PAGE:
The worldwide diving industry is in shock today with the announcement that PADI Platinum Course Director and technical instructor trainer Andy Phillips has died after a dive in the St Lawrence River in Canada.
The highly experienced diver went missing on Tuesday 11 June near Cornwall in Ontario. According to the Ontario Provincial Police, they received a call just before 9am regarding a diving incident – two divers had entered the water at Lock 21, a submerged lock system on Macdonnell Island in South Stormont Township that is popular with divers, but only one had returned. There were reports they were on closed-circuit rebreathers, but this has not been confirmed.
Multiple agencies were involved in the search operation, including the Royal Canadian Mounted Police, South Stormont and Cornwall Fire Services, US Customs and Border Protection, and a helicopter from CFB Trenton. Local residents were asked to avoid the area while the search for the missing diver continued, but after several fruitless days, it has now been called off.
Obituary: Andy Phillips
Andy Phillips had been a figure in the pro diving scene for over 20 years. He first certified as a diver in 1990 on a holiday in Greece, but had been drawn to water since he was five. In 1997, after finishing university and working in the world of insurance for six months, he made the decision to turn professional and became a PADI Divemaster on the island of Koh Tao in Thailand.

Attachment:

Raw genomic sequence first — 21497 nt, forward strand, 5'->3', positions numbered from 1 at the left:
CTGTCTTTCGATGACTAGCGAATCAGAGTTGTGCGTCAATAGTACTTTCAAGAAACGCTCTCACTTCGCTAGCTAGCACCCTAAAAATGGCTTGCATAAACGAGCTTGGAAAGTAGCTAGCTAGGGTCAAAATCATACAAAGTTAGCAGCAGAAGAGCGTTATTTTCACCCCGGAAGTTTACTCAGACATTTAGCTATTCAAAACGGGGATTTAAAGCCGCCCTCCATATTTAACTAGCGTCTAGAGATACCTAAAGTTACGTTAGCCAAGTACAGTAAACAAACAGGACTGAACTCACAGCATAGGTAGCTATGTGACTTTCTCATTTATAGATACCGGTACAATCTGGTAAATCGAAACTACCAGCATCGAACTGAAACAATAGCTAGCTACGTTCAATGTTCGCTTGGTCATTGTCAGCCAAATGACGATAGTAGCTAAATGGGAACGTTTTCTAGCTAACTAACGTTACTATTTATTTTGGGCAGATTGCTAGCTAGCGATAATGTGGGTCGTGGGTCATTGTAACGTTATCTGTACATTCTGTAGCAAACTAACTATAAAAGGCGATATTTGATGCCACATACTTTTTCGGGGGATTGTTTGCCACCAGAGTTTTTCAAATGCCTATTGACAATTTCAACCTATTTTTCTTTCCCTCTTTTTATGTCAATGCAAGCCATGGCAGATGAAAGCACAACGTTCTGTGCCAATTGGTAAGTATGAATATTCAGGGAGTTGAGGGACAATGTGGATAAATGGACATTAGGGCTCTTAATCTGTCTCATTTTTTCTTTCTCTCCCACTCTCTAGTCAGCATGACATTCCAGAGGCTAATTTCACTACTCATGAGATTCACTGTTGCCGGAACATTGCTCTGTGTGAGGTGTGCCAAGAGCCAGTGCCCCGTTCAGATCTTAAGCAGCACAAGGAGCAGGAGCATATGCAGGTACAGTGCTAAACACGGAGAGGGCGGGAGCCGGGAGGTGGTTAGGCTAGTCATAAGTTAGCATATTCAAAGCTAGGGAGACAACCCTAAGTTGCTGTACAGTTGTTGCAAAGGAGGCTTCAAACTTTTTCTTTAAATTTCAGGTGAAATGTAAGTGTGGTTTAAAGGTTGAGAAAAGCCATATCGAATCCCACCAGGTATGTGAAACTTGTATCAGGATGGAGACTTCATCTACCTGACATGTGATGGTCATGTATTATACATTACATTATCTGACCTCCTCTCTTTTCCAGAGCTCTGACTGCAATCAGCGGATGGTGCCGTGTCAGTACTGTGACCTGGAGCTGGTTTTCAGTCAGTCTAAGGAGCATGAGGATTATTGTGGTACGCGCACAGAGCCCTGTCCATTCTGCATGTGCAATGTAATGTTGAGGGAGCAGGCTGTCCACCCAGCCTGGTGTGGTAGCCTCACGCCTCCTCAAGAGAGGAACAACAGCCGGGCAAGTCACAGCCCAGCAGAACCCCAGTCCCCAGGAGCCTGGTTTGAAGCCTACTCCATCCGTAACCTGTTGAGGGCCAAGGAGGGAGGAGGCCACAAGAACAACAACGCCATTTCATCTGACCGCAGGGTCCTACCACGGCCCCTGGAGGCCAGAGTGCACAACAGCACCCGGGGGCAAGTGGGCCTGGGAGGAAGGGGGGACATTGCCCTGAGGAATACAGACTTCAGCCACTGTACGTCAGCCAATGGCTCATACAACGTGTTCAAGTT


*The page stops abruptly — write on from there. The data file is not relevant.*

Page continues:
Thankfully, his employer persuaded him he would make a good instructor, and he duly enrolled in 1998 on the PADI IDC in Utila, Honduras, and has never looked back. After working on the island for a while, he then moved to Costa Rica, then on to Dahab in Egypt, where in 1999 he discovered a lot for deep technical diving and exploration.
In 2000 he returned to the Caribbean and began managing Utila Dive Centre. Two years later he became a PADI Course Director (and held the Platinum level from 2005), and then at the age of 28, one of the youngest PADI Tec Rec Instructor Trainers in the world.
Through his role at Utila Dive Centre – and his previous centres – Andy brought many new PADI Instructors and technical divers into the diving fraternity. He was a highly experienced closed-circuit rebreather diver, overwhelmingly positive whenever you saw him at diving events and shows, and an enormous inspiration to many.
He discovered and named the epic dive site Neptune’s Throne at Isla Espiritu Santo in Mexico, which starts in 55m and drops to more than 100m, and fellow Course Director and close friend Luke Inman has named the top of this site Andy’s Pinnacle in his memory.
He is survived by his life partner Marie-Claude Dupras, his father and his sister.
From the editor: It is always hard to write about diving fatalities, but especially so when the person in question is a good friend. I had known Andy Phillips from when I first started in the industry way back in 1999, and he was hugely supportive from the get-go. I always looked forward to catching up with him at dive shows around the world, and his infectious personality and massive perma-grin will stay with me forever.
I will always remember one particular DEMA in Las Vegas where late into the evening Andy, myself and now-RAID supremo Paul Vincent Toomer presided over the ‘Table of Doom’ drinking far too many sambucca shots, inebriating anyone who joined us, and putting the world to rights. You will be sorely missed, my friend.